(8) People with life threatening illnesses or injuries may be taken directly to hospitals immediately prior to death and may never have direct contact with the family or personal physician. Charges for these terminal episodes would be billed directly by the hospital as inpatient services. Lower median physician charges may also be explained by the possibility that decedents had less opportunity than survivors to make multiple visits to their physicians. Even if decedents had higher per visit charges than the average Medicare beneficiary, a smaller average number of visits could result in a lower median charge.

(9) The effects of income status are represented in the analysis as an aggregate summary measure. The 1982 NBS identified income amounts in each of 3 previous months from different sources. The objective is to compare the relative income of individuals, otherwise respondents with spouses would have higher income status reflecting the total combined income of the unit. Income from all sources was summed over 3 months and a per capita estimate was derived for currently married beneficiaries by dividing couples' income in half.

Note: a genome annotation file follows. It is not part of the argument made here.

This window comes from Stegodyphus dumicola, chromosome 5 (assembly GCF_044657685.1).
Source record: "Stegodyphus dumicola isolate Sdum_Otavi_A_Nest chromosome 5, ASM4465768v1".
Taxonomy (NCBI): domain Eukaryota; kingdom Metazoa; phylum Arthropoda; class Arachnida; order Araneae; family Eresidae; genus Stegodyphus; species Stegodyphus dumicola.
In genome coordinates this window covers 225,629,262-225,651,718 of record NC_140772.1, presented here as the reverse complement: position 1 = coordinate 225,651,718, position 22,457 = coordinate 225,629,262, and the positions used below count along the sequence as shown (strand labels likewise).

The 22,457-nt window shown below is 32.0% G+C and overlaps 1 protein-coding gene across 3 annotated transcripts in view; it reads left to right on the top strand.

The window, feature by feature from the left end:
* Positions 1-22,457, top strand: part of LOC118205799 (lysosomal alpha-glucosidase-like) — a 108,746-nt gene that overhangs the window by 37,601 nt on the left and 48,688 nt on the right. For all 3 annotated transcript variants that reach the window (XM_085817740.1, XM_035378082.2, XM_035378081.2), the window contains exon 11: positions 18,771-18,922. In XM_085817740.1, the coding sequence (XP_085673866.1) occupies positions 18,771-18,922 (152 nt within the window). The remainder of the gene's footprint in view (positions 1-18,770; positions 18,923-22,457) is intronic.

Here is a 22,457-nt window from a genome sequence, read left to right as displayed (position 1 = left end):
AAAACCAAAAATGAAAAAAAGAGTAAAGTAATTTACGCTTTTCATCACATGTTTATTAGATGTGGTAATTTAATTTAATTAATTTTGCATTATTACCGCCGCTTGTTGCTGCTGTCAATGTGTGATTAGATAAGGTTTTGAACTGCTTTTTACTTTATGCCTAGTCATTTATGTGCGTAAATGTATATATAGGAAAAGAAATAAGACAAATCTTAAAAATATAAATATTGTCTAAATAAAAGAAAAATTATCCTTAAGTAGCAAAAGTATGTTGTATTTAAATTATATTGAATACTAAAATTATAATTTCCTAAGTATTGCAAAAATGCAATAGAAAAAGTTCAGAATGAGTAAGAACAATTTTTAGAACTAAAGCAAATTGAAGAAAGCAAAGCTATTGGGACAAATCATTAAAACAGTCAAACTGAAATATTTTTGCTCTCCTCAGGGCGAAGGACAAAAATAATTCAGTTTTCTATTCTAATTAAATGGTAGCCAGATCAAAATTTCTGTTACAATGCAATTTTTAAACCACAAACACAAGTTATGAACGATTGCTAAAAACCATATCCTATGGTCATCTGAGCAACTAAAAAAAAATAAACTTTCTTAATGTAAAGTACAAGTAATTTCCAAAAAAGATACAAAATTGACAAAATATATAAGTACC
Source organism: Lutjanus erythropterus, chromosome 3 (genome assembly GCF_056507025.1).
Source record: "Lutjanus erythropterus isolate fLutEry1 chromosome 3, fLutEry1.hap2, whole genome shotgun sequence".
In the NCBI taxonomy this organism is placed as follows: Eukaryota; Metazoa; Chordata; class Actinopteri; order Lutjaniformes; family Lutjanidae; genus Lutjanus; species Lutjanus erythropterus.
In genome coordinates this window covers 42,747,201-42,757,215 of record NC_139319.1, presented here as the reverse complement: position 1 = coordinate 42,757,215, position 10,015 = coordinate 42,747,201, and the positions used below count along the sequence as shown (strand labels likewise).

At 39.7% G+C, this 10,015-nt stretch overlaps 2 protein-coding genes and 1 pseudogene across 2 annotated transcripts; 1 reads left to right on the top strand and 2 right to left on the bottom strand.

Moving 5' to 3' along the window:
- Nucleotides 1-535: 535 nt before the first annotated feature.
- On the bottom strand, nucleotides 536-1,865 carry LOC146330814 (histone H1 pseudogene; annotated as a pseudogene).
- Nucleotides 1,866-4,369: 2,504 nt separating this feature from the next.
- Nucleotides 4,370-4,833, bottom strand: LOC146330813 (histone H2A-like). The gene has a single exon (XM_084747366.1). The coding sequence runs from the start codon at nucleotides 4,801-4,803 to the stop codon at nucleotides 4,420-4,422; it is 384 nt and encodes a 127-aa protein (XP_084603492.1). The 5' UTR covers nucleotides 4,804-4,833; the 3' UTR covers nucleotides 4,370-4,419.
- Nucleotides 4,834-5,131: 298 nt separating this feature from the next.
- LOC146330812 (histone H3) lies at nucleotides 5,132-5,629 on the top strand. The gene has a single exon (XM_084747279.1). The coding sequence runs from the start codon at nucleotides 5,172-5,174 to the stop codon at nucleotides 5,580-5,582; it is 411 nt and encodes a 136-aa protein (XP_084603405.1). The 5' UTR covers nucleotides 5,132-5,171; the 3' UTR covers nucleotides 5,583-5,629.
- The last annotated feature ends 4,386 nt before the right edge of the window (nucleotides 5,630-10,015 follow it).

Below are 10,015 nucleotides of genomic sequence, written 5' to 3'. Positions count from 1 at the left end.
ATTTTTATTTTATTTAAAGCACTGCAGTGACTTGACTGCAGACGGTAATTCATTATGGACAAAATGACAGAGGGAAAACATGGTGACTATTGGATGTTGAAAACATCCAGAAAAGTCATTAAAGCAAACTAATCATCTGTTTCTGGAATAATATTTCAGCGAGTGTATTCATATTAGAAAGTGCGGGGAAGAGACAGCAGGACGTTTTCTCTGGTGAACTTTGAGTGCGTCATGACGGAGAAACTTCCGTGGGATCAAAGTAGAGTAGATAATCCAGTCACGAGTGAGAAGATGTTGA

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Haber, L.: The Epidemiology of Disability: II. The Measurement of Functional Capacity Limitation. Social Security Survey of the Disabled: 1966. Report No. 10. Office of Research and Statistics, Social Security Administration. Washington. U.S. Government Printing Office, July 1970.

Helbing, C.: Medicare: Use and reimbursement for aged persons by survival status, 1979. Health Care Financing Notes HCFA Pub. No. 03166. Office of Research and Demonstrations, Health Care Financing Administration. 1983.